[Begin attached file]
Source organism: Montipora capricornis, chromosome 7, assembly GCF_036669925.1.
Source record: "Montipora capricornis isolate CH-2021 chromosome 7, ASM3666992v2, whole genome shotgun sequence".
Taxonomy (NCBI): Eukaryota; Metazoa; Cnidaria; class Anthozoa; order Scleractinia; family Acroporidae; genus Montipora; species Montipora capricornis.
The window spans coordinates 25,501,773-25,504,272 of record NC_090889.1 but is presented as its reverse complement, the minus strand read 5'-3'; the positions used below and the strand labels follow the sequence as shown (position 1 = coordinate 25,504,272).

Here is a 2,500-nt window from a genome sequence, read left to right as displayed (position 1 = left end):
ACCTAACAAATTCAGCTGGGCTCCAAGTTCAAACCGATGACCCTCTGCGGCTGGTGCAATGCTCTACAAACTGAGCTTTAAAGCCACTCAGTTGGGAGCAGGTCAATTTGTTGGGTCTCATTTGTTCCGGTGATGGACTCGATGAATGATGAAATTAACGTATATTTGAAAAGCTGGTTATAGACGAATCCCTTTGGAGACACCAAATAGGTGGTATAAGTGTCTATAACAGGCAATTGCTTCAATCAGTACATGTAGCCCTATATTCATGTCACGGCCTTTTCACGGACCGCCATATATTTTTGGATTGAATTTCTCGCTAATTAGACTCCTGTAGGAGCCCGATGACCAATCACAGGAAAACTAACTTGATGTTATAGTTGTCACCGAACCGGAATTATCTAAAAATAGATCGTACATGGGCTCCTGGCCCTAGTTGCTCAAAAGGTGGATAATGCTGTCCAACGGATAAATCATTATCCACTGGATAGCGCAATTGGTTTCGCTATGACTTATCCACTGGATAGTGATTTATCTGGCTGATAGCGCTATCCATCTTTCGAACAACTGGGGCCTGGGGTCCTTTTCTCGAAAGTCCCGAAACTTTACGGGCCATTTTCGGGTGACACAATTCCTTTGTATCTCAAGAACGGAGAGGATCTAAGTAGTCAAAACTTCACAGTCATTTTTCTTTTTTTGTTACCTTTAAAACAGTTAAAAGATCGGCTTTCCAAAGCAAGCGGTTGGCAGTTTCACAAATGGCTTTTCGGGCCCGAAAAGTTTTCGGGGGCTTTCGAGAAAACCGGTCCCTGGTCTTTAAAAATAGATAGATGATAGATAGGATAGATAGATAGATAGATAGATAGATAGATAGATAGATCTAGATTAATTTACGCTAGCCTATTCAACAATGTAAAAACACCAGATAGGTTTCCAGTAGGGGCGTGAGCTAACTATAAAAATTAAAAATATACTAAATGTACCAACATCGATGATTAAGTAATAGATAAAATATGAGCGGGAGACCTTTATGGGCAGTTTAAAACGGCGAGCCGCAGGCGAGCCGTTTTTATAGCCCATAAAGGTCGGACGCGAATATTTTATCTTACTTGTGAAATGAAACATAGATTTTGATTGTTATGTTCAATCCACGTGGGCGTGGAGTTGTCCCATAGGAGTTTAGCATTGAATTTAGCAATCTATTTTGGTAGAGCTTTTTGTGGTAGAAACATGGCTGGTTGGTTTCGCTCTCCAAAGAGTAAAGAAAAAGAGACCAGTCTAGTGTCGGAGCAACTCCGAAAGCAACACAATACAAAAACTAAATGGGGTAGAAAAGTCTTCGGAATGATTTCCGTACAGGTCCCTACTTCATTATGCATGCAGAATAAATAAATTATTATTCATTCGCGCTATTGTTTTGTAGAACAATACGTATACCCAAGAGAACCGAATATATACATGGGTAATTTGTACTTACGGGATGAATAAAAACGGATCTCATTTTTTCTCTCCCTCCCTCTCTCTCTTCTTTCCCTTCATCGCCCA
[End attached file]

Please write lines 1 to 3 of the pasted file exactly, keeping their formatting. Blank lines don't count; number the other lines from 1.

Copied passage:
Source organism: Montipora capricornis, chromosome 7, assembly GCF_036669925.1.
Source record: "Montipora capricornis isolate CH-2021 chromosome 7, ASM3666992v2, whole genome shotgun sequence".
Taxonomy (NCBI): Eukaryota; Metazoa; Cnidaria; class Anthozoa; order Scleractinia; family Acroporidae; genus Montipora; species Montipora capricornis.